Published in the Sunday Times
Sunday Times Books Guest Column
If had to pick out one writer who influenced me most when I started, it would be Saul Bellow. What attracted me was his apparently effortless ability to deal with both the comedy of human life and the serious and intellectual. I found it intoxicating and have – in my own way – tried to do the same thing. There are descriptions in Saul Bellow’s books which are astonishing, and his description of the human face are absolutely brilliant. Very difficult to do with any originality. This too I have tried to emulate.
As a judge for the Canadian Giller Prize last year I was exposed to some excellent writers, among them our winner, Sean Michaels, who wrote Us Conductors. It is based on the true story of a Russian spy who was infiltrated into the US between the wars. But this spy was no ordinary spy; he was also a musician, playing the theremin, and he achieved some fame, before Stalin’s people recalled him and sent him to the gulag. It is a truly wonderful book.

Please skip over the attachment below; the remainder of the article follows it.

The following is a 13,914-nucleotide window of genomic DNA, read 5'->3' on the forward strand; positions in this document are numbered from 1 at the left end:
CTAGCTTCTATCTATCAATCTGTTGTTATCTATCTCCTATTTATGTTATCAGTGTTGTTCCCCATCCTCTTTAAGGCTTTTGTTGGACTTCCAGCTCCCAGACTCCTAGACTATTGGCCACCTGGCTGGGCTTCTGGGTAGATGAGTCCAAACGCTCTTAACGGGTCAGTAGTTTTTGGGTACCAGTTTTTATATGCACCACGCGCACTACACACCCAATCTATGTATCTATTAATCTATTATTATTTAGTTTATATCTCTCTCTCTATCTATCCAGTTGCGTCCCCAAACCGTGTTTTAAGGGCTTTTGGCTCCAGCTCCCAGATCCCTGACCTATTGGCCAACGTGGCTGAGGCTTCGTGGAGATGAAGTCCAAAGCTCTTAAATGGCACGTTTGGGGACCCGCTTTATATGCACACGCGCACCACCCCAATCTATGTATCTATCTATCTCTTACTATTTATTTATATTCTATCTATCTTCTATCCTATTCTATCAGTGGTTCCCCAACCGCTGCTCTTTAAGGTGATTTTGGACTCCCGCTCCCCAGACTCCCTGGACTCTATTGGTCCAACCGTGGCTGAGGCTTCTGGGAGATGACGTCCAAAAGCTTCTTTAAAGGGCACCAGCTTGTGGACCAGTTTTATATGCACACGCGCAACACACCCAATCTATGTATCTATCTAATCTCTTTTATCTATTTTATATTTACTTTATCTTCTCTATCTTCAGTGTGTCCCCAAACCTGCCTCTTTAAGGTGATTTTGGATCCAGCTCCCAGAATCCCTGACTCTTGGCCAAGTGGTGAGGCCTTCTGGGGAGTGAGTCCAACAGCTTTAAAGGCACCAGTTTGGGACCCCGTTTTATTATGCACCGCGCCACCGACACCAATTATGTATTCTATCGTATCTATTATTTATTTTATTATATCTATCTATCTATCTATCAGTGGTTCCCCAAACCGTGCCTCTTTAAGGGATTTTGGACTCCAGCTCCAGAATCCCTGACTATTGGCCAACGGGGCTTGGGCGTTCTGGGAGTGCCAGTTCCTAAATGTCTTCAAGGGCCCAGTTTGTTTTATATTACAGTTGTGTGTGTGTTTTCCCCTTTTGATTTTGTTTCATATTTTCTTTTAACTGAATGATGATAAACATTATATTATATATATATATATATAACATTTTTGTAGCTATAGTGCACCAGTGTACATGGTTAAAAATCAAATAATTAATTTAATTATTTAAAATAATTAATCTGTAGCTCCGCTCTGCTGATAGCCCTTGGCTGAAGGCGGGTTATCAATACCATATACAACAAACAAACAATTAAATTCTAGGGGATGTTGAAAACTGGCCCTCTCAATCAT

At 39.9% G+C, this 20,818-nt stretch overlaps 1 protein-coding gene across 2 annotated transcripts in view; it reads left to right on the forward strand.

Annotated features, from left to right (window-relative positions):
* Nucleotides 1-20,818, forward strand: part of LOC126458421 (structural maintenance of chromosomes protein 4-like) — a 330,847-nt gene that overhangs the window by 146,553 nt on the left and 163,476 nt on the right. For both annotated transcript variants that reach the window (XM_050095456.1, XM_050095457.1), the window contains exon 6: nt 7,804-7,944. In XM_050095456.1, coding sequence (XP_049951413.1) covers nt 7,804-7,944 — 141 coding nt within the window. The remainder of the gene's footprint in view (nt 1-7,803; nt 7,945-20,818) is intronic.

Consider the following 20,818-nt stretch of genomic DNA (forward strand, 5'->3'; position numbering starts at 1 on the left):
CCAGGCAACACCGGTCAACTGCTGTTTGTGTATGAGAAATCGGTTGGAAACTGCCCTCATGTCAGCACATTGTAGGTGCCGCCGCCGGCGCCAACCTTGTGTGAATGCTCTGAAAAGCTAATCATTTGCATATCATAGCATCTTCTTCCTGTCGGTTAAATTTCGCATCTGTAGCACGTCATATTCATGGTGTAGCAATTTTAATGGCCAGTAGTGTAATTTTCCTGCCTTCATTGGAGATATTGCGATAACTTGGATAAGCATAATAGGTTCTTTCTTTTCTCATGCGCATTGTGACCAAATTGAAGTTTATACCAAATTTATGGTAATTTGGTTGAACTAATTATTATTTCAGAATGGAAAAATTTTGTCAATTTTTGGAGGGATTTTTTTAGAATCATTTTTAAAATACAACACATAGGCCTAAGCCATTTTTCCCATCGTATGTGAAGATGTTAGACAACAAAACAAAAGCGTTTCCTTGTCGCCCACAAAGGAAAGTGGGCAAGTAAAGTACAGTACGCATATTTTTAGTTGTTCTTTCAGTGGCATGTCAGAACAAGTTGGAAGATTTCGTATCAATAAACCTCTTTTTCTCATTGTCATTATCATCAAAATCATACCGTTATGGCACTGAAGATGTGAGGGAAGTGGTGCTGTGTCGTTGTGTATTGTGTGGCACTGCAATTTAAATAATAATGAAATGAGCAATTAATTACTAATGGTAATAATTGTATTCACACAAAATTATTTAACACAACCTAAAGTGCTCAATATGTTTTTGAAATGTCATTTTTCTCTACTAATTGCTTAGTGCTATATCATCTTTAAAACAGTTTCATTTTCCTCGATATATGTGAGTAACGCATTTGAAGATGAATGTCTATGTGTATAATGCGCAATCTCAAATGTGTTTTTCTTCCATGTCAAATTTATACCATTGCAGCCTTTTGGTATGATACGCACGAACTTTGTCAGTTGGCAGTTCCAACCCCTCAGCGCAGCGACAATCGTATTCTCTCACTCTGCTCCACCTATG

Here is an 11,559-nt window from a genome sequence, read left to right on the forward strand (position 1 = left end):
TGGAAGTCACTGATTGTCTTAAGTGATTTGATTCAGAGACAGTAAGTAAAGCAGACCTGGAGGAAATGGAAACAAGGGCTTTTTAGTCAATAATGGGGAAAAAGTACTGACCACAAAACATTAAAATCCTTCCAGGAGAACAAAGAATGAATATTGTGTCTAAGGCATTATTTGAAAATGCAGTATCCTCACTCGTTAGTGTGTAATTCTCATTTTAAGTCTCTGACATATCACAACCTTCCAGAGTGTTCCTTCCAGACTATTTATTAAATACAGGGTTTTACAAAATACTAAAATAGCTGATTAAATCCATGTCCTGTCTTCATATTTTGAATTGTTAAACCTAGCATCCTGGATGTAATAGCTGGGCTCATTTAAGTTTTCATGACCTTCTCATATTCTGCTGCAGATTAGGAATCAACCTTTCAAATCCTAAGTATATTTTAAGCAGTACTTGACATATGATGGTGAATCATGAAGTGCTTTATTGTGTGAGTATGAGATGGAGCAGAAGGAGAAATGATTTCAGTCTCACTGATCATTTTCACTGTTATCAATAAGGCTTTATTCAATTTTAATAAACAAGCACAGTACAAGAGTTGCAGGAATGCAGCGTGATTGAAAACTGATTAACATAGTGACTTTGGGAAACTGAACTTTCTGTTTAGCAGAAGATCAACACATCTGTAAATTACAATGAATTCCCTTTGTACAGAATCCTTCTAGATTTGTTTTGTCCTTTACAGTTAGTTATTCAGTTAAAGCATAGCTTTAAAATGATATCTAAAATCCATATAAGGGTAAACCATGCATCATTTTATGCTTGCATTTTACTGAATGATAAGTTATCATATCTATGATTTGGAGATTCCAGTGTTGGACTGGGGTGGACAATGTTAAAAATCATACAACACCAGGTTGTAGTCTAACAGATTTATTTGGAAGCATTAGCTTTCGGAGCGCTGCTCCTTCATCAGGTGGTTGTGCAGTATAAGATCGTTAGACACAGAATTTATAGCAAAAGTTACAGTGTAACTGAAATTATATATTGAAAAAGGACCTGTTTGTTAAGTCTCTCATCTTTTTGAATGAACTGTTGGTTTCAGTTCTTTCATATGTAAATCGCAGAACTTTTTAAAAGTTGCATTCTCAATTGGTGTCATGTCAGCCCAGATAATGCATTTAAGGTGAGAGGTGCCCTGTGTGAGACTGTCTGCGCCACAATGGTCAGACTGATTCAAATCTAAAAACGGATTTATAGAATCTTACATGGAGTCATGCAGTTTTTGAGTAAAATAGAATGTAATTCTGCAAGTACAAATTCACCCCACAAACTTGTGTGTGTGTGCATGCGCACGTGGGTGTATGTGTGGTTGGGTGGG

I also loved the Rabbit books by John Updike, whom I knew quite well. The best of these is Rabbit at Rest, intensely moving as Rabbit heads for oblivion. I have written many times of Updike’s realism, his understanding of America and its people with all their idealism and longing, and I think that the Rabbit series are among the finest novels of the last quarter of the 20th century. He is certainly the finest chronicler of the ordinary life of the US in my lifetime.
Oddly enough, perhaps, I owe a lot to Cry, the Beloved Country, because it seemed to suggest to me as a boy that there was a common humanity in our country which was being trampled on. Later, of course, as a student I began to think of it as naïve and sentimental, a cop out, but now I see that it influenced me – and many others – deeply.
Just in passing, I admire the writing of South Africa, from Jonny Steinberg, Mark Gevisser, Ivan Vladislavić, Marlene van Niekerk, Antjie Krog and many others of a new generation; the possibilities will prove to be profoundly liberating.
Justin Cartwright’s latest book is Up Against the Night